Muschamp has a shopping list

GAINESVILLE, Fla. -- Florida coach Will Muschamp has a list, tucked safely away in the desk in his office.

It's a directory of potential assistant coaches. At some point he's going to need to fill a spot on his staff, and he's making sure he's prepared when that does happen.

And it will happen, especially now that the Gators are again competing for national titles. It might not happen this season, and maybe not after the 2013 season either, but Muschamp is going to eventually need that list.

But that's a good thing, Muschamp said, because having coaches leave for better jobs is a sign that the Florida program is in good shape. Schools raid staffs of good teams to find coordinators and head coaches. They don't go after coaches on 7-6 teams.

"I always tell our staff this: 'If you have an opportunity for a promotion, if you're a position coach and you can go be a coordinator, if you're a coordinator and you can go be a head coach, I'll support you 1,000 percent,' " Muschamp said. "That says what kind of job we're doing here at Florida."

There is one current opening on the staff. Muschamp said Monday that he will not retain graduate assistant Bush Hamdan as the receivers coach. Hamdan worked with the receivers this season after Aubrey Hill resigned suddenly just before practice began, but Muschamp met with Hamdan on Sunday and told him he was going to hire a more experienced coach.

Muschamp said he doesn't anticipate any other staff changes after the season. But it won't be long before his top three assistants -- offensive coordinator Brent Pease, defensive coordinator Dan Quinn, and linebackers coach/special teams coordinator D.J. Durkin -- are being pursued by other programs.

Pease was already linked to the Kentucky job in the days after Joker Phillips was fired. Pease has ties to the program (he was the Wildcats' offensive coordinator from 2001-02) but it doesn't appear that he's a candidate for the position. Pease admitted that he would at least speak with Kentucky -- or any other program -- that contacted him about a head coaching job.

"You always visit with people," Pease said. "That [becoming a head coach] is what we're in the profession for."

It doesn't appear that Pease is going anywhere this offseason, though. The Gators' offense has not exactly been explosive -- UF is ranked 101st nationally in total offense (338.0 yards per game) -- and he said last week that he "didn't expect this thing to be a work of perfection, or I would have come here for one year and left. That is not my intention."

Quinn, who Monday was named a finalist for the Broyles Award (given annually to the nation's top assistant coach), turned down the chance to be the Tampa Bay Buccaneers' defensive coordinator after last season. He has spoken often about how much he's enjoying coaching in college after spending 10 years in the NFL because he's able to help players grow and develop, especially young players such as DEs Dante Fowler and Jonathan Bullard.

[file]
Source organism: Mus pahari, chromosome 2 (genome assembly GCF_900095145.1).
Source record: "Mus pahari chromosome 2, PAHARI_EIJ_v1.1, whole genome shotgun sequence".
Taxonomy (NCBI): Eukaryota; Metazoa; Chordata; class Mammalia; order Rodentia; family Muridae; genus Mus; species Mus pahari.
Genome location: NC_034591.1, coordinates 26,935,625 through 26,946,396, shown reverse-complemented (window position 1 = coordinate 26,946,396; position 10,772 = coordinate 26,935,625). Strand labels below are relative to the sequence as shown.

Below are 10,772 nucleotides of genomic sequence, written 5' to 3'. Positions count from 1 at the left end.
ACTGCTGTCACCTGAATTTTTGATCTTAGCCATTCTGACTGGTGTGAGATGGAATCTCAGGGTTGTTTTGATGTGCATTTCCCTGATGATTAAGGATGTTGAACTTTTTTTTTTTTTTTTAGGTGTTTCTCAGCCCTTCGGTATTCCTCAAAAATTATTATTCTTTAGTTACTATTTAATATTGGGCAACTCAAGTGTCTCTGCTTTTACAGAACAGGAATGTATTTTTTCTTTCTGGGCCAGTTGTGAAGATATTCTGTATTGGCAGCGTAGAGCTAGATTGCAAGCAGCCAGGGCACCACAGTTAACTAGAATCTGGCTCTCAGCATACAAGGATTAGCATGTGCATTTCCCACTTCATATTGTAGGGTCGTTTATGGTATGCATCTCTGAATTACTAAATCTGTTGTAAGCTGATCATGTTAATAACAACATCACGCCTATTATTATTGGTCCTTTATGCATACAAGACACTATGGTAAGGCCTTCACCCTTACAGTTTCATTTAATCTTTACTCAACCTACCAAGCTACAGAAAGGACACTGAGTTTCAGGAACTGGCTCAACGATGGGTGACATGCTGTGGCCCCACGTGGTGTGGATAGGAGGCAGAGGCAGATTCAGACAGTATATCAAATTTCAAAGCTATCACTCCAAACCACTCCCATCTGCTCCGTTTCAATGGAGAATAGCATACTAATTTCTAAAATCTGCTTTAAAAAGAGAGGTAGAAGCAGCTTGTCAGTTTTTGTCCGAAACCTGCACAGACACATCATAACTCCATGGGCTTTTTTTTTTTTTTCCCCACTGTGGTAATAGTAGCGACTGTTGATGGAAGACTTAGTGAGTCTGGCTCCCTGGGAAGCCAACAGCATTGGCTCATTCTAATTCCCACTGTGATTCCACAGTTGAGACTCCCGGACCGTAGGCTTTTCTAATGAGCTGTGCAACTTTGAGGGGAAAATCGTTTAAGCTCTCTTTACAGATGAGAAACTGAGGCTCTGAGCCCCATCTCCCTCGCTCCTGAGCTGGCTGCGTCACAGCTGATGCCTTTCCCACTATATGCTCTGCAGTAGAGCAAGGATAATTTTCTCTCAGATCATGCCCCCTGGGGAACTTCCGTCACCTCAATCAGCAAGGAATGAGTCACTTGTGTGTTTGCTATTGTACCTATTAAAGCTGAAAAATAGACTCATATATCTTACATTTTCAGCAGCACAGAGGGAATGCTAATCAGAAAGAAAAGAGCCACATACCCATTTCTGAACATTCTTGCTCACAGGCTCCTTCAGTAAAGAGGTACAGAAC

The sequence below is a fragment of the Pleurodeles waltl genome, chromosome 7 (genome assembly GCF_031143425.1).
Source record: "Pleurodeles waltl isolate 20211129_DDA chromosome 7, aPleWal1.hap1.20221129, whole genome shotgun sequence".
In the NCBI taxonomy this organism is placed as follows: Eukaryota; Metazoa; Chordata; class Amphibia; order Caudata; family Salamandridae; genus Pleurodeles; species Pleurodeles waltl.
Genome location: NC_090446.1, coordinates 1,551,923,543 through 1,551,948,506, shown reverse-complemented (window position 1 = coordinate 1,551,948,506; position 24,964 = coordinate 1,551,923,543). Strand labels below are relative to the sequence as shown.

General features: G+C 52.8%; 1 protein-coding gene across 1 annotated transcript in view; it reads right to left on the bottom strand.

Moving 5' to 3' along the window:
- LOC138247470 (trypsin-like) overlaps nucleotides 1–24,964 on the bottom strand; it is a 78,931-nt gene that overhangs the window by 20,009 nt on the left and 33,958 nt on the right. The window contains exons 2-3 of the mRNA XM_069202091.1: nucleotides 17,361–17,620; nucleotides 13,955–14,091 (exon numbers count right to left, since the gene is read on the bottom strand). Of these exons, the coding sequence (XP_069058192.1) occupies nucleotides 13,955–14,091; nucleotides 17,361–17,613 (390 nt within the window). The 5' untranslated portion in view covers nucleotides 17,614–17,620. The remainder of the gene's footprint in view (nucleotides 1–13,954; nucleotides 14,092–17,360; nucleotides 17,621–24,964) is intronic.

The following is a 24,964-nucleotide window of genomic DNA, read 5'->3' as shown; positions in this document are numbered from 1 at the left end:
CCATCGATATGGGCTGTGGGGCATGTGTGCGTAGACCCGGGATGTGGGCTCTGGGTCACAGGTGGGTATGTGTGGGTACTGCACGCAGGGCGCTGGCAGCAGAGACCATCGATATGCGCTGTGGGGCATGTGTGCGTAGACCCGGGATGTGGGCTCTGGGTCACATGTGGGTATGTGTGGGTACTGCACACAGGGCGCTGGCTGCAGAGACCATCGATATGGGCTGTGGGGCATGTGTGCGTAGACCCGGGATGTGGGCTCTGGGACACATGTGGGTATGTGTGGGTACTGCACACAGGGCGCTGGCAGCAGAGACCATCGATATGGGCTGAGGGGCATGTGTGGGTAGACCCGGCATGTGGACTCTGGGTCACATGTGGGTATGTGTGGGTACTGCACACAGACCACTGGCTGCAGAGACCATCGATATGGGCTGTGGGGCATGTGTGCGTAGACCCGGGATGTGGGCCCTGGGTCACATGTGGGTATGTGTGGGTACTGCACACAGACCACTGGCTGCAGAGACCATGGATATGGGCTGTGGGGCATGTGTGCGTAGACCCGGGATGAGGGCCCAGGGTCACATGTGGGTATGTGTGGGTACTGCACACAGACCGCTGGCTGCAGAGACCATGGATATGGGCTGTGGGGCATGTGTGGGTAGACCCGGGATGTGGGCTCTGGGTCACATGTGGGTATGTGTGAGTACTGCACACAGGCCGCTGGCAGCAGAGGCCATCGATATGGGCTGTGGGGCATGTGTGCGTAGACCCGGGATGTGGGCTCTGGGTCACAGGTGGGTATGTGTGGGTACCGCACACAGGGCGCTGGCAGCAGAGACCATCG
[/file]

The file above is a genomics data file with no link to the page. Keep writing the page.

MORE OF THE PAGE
It isn't likely he leaves for another coordinator's job at the college level, but the chance to be a college head coach or a coordinator in the NFL might intrigue him. He's happy in Gainesville, though.

"I really enjoy it here and enjoy working for Will," Quinn said. "Basically, it's a good place. You can get good players here. We can win here. Part of the reason I decided to come here was one, I wanted to work with Will; but two, I thought if it was going to be in a college setting I'd want to do it where you could really have a chance to win. And certainly this place you can do that."

Durkin's situation is interesting. He's done a good job as the special teams coordinator and linebackers coach and is one of the better recruiters on staff. The next step for him is to become a defensive coordinator, which wouldn't happen at UF unless Quinn were to leave.

The challenge for Muschamp will be to replace anyone who leaves with someone who turns out to be as good -- or better. It's not an easy task even though coaching at UF is an attractive job, and former coach Urban Meyer found that out when his staff was raided several times.

He lost four assistants to head coaching jobs, had another leave because he wasn't promoted to offensive coordinator, and had another leave for a coordinator's job in the NFL. Meyer wasn't able to fill all those spots with the same caliber of coaches, and that was part of the reason the program dipped during his final season.

That's something Muschamp is going to have to battle soon, and probably for as long as he's at Florida.

"This is a great place to work and we've got a good, young football team and we're going to be good for a long time," he said. "... We'll go find a good coach. There's a bunch of people that want to coach here. There's a long list at my desk."